‘Bring My Son Home,’ Pleads Guantanamo Bay Detainee’s Father

CANBERRA, Mar 10 (IPS) – The father of the only Australian prisoner held in the Guantanamo Bay prison in Cuba has renewed his plea that his son be brought home to face any charges following the return by the U.S. government of three French men to Paris this week.

Attending the screening of a film, The President vs. David Hicks, at Parliament House here, Terry Hicks wants the Australian government to press the United States to allow his son to face any charges in Australia.

"He should be brought home and if he has done anything wrong, he should face the courts here," Terry Hicks told reporters on Tuesday.

The repatriation of the French men on Monday, who have been held for questioning, followed the visit to Paris last month by US Secretary of State Condoleezza Rice. However the Australian government has refused to seek David Hicks’ repatriation to Australia claiming that his case is different because he has been charged to appear before a US military commission.

David Hicks remains in captivity after being arrested in Afghanistan by the U.S.-supported Afghan Northern Alliance in December 2001 and handed over to US forces. According to the film, the US government instituted a program in Afghanistan where it would pay a bounty to those who handed over members of the Taliban to the US military.

Australian Greens Senator, Kerry Nettle, who hosted the screening, said the release of the French "leaves David as the only Westerner who continues to be held at Guantanamo Bay. Whether they were from the United States, Britain or France, the rest have been returned to their home country."

Late last year David Hicks was charged with war crimes by US authorities and was scheduled to be the first Guantanamo Bay prisoner to face a military commission. While his trial was scheduled to start in January this year, a series of legal challenges have stalled any proceedings until overarching legal issues have been resolved.

An appeal launched by one Guantanamo Bay detainee, Salim Hamdan, against the validity of the military commissions was scheduled to be heard this week but has now been delayed until early April. If the court rules the military commissions are legal David Hicks’ trial is unlikely to commence until the second half of the year.

While approximately 540 prisoners from 40 countries remain at Camp X-Ray in Guantanamo Bay, the US government has repatriated over 200 to their home countries.

The film follows David Hicks’ father, Terry retracing the journey of his son through Pakistan and Afghanistan. David Hicks, who converted to Islam, went to religious schools in Pakistan before fighting with the Kosovo Liberation Army. He subsequently fought in Kashmir before returning to Pakistan once more and then in 2000 joining the Taliban in Afghanistan.

"Most of the film is about the frustrations of the family in trying to get in contact with the government departments, knocking our heads against the wall, we just had nothing from the government to help us," said Terry Hicks.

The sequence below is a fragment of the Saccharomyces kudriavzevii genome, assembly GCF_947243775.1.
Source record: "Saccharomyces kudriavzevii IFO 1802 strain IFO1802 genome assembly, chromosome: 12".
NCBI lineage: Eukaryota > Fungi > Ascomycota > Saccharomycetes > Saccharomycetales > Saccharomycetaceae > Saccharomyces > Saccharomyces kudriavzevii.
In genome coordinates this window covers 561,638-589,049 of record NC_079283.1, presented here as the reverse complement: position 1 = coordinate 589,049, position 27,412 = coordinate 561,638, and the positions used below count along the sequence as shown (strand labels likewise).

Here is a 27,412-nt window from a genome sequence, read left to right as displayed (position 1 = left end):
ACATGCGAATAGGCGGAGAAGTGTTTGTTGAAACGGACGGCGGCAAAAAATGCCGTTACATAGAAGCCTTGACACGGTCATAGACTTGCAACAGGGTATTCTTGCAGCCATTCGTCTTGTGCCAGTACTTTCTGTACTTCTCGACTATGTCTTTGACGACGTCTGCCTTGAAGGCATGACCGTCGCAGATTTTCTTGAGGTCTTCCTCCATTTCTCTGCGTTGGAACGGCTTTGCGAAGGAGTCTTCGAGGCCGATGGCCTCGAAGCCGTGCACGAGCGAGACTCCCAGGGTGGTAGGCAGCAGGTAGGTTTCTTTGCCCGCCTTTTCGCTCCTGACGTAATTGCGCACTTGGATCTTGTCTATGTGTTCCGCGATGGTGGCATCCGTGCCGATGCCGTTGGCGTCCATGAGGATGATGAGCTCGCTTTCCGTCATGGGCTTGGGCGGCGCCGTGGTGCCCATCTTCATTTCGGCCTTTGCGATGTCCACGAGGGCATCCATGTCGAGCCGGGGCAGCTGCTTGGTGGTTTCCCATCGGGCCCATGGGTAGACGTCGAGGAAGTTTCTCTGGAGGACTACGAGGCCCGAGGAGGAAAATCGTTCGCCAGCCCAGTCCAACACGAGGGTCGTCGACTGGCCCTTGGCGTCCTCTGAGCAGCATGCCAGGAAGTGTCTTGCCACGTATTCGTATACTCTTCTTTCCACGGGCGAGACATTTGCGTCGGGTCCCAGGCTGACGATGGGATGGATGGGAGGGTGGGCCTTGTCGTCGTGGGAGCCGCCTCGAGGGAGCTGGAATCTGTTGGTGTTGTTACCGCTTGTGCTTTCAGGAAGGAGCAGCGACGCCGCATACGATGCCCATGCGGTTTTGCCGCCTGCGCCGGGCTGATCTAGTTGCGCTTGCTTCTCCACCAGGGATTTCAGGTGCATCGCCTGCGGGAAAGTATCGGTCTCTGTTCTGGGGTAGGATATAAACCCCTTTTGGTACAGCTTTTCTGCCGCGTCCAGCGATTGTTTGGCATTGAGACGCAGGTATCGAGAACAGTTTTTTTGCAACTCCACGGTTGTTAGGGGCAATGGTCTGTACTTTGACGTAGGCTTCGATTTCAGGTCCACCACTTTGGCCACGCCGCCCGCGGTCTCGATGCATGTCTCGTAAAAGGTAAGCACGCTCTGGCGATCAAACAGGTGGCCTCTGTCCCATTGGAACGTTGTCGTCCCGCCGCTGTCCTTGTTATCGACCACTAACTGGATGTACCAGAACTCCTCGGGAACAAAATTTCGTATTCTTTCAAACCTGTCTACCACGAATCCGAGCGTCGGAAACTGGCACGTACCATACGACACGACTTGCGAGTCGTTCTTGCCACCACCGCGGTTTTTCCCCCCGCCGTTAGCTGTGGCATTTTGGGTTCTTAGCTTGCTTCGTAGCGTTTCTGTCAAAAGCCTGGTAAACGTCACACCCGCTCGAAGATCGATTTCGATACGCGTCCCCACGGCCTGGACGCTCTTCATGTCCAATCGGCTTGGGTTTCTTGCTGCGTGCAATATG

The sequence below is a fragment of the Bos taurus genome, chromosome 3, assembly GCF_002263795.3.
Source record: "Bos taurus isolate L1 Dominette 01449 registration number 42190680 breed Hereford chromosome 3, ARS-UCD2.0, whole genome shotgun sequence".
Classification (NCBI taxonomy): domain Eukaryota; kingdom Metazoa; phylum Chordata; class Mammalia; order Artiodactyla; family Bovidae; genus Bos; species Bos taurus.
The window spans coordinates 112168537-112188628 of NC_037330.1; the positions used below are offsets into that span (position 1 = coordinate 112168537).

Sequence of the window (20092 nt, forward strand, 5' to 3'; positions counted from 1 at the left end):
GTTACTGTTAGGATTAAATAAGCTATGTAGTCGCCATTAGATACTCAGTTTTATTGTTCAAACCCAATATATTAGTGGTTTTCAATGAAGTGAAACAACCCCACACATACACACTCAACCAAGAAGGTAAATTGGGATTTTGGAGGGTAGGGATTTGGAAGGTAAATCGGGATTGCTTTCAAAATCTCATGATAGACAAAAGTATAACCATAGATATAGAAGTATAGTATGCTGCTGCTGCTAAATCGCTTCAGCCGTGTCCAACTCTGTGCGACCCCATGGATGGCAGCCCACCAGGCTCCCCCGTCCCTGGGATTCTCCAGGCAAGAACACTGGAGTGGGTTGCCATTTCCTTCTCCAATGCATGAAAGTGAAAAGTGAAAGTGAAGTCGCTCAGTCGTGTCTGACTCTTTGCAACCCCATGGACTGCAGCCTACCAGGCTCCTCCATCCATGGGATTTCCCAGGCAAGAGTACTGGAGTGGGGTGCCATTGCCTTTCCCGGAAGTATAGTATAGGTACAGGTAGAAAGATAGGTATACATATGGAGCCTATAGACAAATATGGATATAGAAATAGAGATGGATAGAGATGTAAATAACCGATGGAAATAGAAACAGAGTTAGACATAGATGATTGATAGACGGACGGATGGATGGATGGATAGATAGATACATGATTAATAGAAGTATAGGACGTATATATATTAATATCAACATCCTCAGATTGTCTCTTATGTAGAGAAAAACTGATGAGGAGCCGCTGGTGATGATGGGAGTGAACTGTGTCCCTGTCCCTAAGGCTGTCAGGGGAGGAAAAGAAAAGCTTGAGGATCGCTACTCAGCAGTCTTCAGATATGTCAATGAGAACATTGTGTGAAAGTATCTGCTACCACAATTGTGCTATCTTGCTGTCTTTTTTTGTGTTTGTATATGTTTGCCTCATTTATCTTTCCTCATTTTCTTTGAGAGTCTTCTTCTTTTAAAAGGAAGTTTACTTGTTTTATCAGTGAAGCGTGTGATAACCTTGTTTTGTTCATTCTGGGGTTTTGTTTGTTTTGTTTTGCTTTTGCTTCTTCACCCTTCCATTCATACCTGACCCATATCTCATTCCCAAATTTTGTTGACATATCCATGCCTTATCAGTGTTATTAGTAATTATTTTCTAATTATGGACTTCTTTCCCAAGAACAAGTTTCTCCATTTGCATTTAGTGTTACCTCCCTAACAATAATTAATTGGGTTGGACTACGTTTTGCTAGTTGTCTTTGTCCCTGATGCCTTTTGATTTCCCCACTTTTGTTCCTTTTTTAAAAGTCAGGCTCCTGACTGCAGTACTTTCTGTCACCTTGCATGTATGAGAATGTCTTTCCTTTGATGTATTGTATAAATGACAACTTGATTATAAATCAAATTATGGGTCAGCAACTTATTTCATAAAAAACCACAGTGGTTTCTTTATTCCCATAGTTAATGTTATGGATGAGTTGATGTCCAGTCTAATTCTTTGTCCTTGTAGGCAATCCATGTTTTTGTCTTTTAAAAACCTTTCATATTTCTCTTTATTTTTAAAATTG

Terry Hicks’ down to earth manner has won him many supporters. Introducing him ahead of the film, Senator Nettle described him as "deserving of a Father of the Year Award for the work that he has been doing" while filmmaker Curtis Levy described him as "brave."

The self-effacing Terry Hicks disagreed. "A lot of people said I was brave but I don’t think I’m brave. I think most people here that have kids would do the same thing that I did, I’m hoping that they would do the same thing that I did as I think our children are important regardless of what they are supposed to have done," he said.

Amnesty International Australia has described the US military commission process as "fundamentally flawed" and expressed its concern about David Hicks’ ongoing detention. The Law Council of Australia has also strongly criticized the Australian government’s failure to ensure that its citizens have access to basic legal rights.

In February the only other Australian held in Guantanamo Bay, Sydney man Mamdouh Habib was released without charge by the US and repatriated to Australia.

Habib was detained on a bus heading to Karachi in Pakistan on Oct. 5, 2001 and said that men with a North American accent interrogated him with an Australian official present. This happened before he was moved to Egypt where he alleges he was tortured over a six-month period.

He was moved once more to the US military base at Bagram in Afghanistan and then, on May 4, 2002 to the notorious Camp X-ray at Guantanamo Bay in Cuba where it is also alleged he was mistreated, including being told that his family had been killed.

Habib’s accusations have been further bolstered by revelations at the weekend on the US edition of ’60 Minutes’ by the former British ambassador to Uzbekistan, Craig Murray, whose deputy was informed by the Central Intelligence Agency station chief that torture was being used at Guantanamo Bay.

In a paid interview with the Australian edition of the 60 Minutes program, Habid detailed accusations that he was tortured by US personnel.

Habib also said an Australian official was present. Asked if the Australian beat him, Habib said: "No, Australian … he was watching me when I was being beaten."

While the Australian government rejects the accusation it faces the prospect of a Senate committee inquiry into the allegation.